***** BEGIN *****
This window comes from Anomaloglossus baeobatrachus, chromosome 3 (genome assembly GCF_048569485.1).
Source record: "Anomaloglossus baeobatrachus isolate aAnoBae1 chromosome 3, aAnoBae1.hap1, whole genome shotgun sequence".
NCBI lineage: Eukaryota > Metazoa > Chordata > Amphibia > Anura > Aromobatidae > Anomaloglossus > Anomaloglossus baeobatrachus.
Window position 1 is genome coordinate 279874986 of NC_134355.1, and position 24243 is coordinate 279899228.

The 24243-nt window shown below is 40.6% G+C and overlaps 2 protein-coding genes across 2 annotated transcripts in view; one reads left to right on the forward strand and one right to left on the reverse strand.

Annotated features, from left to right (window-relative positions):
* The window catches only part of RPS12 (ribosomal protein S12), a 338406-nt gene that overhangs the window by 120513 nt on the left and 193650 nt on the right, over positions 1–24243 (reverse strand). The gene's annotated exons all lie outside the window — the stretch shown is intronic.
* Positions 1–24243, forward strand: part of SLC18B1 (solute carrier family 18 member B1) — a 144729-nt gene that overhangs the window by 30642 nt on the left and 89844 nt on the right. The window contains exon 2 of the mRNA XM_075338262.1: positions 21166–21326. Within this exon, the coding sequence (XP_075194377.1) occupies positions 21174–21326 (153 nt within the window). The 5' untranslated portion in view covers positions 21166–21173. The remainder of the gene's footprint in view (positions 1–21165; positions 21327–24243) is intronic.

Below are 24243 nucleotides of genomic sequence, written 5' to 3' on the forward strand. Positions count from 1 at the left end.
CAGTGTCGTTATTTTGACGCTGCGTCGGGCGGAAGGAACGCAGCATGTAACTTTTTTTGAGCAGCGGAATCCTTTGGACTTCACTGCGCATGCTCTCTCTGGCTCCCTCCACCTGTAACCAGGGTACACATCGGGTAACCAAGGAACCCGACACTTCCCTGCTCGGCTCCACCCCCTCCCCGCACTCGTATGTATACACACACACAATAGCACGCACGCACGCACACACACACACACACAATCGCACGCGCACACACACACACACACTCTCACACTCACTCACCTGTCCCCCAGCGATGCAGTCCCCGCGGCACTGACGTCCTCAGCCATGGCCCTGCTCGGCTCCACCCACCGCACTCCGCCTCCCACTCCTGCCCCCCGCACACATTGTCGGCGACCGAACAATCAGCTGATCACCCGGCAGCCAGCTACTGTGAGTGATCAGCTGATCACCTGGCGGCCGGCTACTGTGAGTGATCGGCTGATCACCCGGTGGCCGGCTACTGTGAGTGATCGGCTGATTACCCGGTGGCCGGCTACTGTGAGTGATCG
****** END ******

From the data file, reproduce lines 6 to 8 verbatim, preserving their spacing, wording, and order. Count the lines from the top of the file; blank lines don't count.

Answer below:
Annotated features, from left to right (window-relative positions):
* The window catches only part of RPS12 (ribosomal protein S12), a 338406-nt gene that overhangs the window by 120513 nt on the left and 193650 nt on the right, over positions 1–24243 (reverse strand). The gene's annotated exons all lie outside the window — the stretch shown is intronic.
* Positions 1–24243, forward strand: part of SLC18B1 (solute carrier family 18 member B1) — a 144729-nt gene that overhangs the window by 30642 nt on the left and 89844 nt on the right. The window contains exon 2 of the mRNA XM_075338262.1: positions 21166–21326. Within this exon, the coding sequence (XP_075194377.1) occupies positions 21174–21326 (153 nt within the window). The 5' untranslated portion in view covers positions 21166–21173. The remainder of the gene's footprint in view (positions 1–21165; positions 21327–24243) is intronic.